Environment plays a role in eczema; children more likely develop eczema when they live in areas with higher levels of pollution or in colder climates. Many children with eczema have also food allergies, but it does not mean that allergy- triggers foods such as eggs and dairy make it worse. Before you remove certain foods from your kid’s diet, you need to talk to the doctor to ensure that your kid’s nutritional needs are met.
Eczema most common triggers are substances that cause irritation to the skin, for example woolen or man- made fibers, certain kinds of perfumes, cleansers and soaps, makeup, sand and dust, cigarette smoke, solvents and chlorine.
Environments and actions causing the skin to become sensitive or dry out can trigger eczema, for instance: taking showers or baths that last too long or are too hot, prolonged exposure to water, low humidity in winter and living in a dry climate.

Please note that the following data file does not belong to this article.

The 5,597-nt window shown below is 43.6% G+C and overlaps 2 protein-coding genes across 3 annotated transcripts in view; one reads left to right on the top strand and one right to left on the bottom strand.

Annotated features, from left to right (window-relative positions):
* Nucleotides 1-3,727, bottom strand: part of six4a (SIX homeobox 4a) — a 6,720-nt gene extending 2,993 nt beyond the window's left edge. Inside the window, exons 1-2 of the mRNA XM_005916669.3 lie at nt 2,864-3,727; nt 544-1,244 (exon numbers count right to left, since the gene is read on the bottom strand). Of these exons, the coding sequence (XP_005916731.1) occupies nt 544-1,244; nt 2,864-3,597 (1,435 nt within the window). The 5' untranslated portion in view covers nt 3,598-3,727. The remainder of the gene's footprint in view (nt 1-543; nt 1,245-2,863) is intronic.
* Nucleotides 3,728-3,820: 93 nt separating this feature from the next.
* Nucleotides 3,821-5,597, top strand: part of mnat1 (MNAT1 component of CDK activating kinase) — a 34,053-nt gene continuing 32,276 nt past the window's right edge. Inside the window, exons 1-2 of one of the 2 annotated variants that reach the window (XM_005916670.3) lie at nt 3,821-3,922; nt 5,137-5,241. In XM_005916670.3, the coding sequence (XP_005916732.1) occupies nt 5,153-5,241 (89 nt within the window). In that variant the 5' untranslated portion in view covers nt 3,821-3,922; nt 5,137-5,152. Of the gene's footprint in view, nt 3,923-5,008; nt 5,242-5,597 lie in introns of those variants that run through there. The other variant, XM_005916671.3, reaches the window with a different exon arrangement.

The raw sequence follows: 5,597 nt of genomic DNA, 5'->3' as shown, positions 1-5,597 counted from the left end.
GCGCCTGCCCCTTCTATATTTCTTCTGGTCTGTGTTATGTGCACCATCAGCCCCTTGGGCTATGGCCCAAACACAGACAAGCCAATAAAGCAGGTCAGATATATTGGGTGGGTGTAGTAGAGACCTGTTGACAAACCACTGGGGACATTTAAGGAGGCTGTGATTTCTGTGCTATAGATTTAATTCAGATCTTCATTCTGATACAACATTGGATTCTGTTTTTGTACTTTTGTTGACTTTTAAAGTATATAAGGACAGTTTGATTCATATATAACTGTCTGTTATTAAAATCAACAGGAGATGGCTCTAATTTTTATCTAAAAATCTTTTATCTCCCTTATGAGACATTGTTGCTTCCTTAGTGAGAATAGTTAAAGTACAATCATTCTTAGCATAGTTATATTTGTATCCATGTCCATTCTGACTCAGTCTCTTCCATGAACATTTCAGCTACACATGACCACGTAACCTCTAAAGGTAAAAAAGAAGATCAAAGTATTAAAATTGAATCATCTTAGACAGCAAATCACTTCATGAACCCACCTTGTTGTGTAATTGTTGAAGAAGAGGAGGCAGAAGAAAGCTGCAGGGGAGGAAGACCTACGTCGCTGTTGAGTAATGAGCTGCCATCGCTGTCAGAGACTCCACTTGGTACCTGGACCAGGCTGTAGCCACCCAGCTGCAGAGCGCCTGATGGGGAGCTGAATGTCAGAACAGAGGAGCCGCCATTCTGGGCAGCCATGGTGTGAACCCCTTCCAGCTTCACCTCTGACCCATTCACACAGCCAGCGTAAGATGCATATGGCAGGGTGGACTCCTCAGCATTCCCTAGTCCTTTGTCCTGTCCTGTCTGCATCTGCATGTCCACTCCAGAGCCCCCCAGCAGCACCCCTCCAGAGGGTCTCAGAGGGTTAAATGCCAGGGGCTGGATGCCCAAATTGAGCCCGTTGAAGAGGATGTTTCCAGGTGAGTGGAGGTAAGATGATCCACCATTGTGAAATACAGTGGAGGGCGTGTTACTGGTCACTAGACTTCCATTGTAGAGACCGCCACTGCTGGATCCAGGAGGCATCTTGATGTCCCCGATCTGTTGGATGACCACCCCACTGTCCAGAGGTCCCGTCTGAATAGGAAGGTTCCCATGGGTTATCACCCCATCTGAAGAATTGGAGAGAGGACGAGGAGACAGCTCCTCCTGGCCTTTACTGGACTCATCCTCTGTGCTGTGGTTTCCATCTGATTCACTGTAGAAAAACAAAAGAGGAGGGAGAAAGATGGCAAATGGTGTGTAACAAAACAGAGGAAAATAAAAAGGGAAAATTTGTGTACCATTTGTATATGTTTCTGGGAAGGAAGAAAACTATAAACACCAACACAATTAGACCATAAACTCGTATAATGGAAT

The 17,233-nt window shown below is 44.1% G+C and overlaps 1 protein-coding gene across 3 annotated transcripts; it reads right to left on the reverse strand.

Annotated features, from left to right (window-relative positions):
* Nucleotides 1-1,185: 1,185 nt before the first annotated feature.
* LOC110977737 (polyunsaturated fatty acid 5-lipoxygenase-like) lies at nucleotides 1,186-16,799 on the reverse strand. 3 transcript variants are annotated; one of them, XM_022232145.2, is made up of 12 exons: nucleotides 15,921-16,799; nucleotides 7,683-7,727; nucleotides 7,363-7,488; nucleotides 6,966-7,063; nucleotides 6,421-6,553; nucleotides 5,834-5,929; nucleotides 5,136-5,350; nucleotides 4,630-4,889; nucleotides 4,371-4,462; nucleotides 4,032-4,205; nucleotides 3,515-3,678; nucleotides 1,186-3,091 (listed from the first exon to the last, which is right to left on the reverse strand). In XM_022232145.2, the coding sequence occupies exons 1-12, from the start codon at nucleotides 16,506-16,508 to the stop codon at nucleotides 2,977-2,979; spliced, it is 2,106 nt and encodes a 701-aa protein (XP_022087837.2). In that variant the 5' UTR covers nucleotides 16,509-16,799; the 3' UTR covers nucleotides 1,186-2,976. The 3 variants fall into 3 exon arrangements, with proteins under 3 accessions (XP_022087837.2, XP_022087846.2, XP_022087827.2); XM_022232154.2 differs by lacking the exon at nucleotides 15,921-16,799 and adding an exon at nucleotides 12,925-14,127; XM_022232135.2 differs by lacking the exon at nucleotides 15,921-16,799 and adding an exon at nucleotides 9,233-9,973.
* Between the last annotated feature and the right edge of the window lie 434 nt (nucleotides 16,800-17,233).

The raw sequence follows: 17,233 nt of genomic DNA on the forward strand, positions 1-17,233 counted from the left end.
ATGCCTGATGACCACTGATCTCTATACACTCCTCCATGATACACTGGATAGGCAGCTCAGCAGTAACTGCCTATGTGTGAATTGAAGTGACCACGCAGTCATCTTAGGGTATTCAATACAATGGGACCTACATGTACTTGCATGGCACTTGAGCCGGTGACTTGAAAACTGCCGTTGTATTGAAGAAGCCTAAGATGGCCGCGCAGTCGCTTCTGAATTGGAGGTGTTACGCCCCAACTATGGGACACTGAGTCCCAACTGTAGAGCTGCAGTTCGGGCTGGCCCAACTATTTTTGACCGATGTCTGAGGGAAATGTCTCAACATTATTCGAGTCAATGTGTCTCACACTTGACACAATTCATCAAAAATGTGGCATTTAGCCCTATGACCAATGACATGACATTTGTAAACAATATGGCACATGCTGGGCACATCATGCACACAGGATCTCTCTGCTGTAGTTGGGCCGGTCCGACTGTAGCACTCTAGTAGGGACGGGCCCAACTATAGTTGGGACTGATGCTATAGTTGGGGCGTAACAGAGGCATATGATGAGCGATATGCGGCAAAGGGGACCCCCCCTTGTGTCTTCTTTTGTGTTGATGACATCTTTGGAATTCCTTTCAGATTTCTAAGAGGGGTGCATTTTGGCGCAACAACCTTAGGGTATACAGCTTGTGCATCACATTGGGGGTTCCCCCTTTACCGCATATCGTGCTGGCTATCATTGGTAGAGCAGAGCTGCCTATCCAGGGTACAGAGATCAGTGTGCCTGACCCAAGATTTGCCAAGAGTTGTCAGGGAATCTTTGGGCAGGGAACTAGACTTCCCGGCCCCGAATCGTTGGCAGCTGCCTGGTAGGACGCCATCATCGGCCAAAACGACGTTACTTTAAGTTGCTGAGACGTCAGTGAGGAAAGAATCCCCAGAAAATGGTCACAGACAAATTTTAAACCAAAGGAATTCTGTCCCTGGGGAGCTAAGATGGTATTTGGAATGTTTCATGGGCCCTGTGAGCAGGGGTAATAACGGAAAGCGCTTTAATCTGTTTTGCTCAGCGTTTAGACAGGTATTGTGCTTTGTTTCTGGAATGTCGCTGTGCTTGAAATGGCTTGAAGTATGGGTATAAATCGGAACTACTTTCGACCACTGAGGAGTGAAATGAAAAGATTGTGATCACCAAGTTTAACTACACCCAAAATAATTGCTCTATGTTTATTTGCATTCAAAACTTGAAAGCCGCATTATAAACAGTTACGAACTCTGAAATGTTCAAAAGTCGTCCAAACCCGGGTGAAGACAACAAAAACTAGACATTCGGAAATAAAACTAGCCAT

Atopic dermatitis is the most common type of eczema. It usually affects people who have hay fever or asthma or family history of eczema. It usually begins during childhood, but it can strike at any age.
Mostly, it affects the skin on the face, feet, hands, back of the knees and inner elbows. Treatment for atomic dermatitis includes steroid ointments and creams, products to moisturize the skin, ultraviolet light and antibiotics to treat infections. Contact dermatitis is another type of eczema, and it has two forms: allergic contact dermatitis and irritant contact dermatitis. Both forms develop after damaging the skin by a substance including frequent hand washing and chemicals.
Furthermore, contact dermatitis can develop after touching an allergy- triggering substance like poison ivy. Treatment for contact dermatitis includes steroid drugs, which are taken as a pill or rubbed on the skin. Antibiotics may be necessary for both types of contact dermatitis, and it is important to avoid contact with the allergy trigger or irritant.